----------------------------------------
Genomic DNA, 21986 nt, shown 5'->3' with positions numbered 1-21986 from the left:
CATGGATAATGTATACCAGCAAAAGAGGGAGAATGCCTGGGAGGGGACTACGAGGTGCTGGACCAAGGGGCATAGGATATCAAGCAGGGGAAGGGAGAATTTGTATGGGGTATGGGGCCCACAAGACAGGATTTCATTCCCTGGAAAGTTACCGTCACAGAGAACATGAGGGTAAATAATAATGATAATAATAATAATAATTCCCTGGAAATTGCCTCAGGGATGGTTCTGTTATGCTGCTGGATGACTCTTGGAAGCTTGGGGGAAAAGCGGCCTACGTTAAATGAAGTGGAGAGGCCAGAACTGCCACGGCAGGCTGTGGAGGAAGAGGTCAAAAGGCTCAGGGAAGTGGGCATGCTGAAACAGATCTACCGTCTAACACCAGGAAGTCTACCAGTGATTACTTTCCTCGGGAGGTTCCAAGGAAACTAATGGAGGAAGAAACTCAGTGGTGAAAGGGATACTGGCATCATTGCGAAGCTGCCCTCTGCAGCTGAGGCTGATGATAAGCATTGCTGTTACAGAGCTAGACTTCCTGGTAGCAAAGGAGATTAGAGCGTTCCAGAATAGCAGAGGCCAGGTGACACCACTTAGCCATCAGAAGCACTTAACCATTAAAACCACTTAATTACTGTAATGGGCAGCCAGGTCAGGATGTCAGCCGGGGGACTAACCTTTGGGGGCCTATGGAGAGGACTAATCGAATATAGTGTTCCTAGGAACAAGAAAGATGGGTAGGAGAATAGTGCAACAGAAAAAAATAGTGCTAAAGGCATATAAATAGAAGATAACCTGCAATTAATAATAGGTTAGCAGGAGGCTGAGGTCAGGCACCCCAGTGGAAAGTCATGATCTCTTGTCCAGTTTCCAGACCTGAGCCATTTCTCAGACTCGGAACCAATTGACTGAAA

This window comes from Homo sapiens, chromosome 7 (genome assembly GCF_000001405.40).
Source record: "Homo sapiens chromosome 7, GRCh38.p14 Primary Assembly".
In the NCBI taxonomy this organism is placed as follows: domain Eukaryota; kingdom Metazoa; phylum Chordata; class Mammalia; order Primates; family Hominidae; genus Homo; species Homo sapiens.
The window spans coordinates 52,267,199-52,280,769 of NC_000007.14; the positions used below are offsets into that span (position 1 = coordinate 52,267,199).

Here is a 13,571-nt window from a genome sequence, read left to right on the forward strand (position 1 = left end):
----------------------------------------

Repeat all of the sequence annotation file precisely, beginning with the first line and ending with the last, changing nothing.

Genomic DNA, 21986 nt, shown 5'->3' with positions numbered 1-21986 from the left:
CATGGATAATGTATACCAGCAAAAGAGGGAGAATGCCTGGGAGGGGACTACGAGGTGCTGGACCAAGGGGCATAGGATATCAAGCAGGGGAAGGGAGAATTTGTATGGGGTATGGGGCCCACAAGACAGGATTTCATTCCCTGGAAAGTTACCGTCACAGAGAACATGAGGGTAAATAATAATGATAATAATAATAATAATTCCCTGGAAATTGCCTCAGGGATGGTTCTGTTATGCTGCTGGATGACTCTTGGAAGCTTGGGGGAAAAGCGGCCTACGTTAAATGAAGTGGAGAGGCCAGAACTGCCACGGCAGGCTGTGGAGGAAGAGGTCAAAAGGCTCAGGGAAGTGGGCATGCTGAAACAGATCTACCGTCTAACACCAGGAAGTCTACCAGTGATTACTTTCCTCGGGAGGTTCCAAGGAAACTAATGGAGGAAGAAACTCAGTGGTGAAAGGGATACTGGCATCATTGCGAAGCTGCCCTCTGCAGCTGAGGCTGATGATAAGCATTGCTGTTACAGAGCTAGACTTCCTGGTAGCAAAGGAGATTAGAGCGTTCCAGAATAGCAGAGGCCAGGTGACACCACTTAGCCATCAGAAGCACTTAACCATTAAAACCACTTAATTACTGTAATGGGCAGCCAGGTCAGGATGTCAGCCGGGGGACTAACCTTTGGGGGCCTATGGAGAGGACTAATCGAATATAGTGTTCCTAGGAACAAGAAAGATGGGTAGGAGAATAGTGCAACAGAAAAAAATAGTGCTAAAGGCATATAAATAGAAGATAACCTGCAATTAATAATAGGTTAGCAGGAGGCTGAGGTCAGGCACCCCAGTGGAAAGTCATGATCTCTTGTCCAGTTTCCAGACCTGAGCCATTTCTCAGACTCGGAACCAATTGACTGAAA

This window comes from Homo sapiens, chromosome 7 (genome assembly GCF_000001405.40).
Source record: "Homo sapiens chromosome 7, GRCh38.p14 Primary Assembly".
In the NCBI taxonomy this organism is placed as follows: domain Eukaryota; kingdom Metazoa; phylum Chordata; class Mammalia; order Primates; family Hominidae; genus Homo; species Homo sapiens.
The window spans coordinates 52,267,199-52,280,769 of NC_000007.14; the positions used below are offsets into that span (position 1 = coordinate 52,267,199).

Here is a 13,571-nt window from a genome sequence, read left to right on the forward strand (position 1 = left end):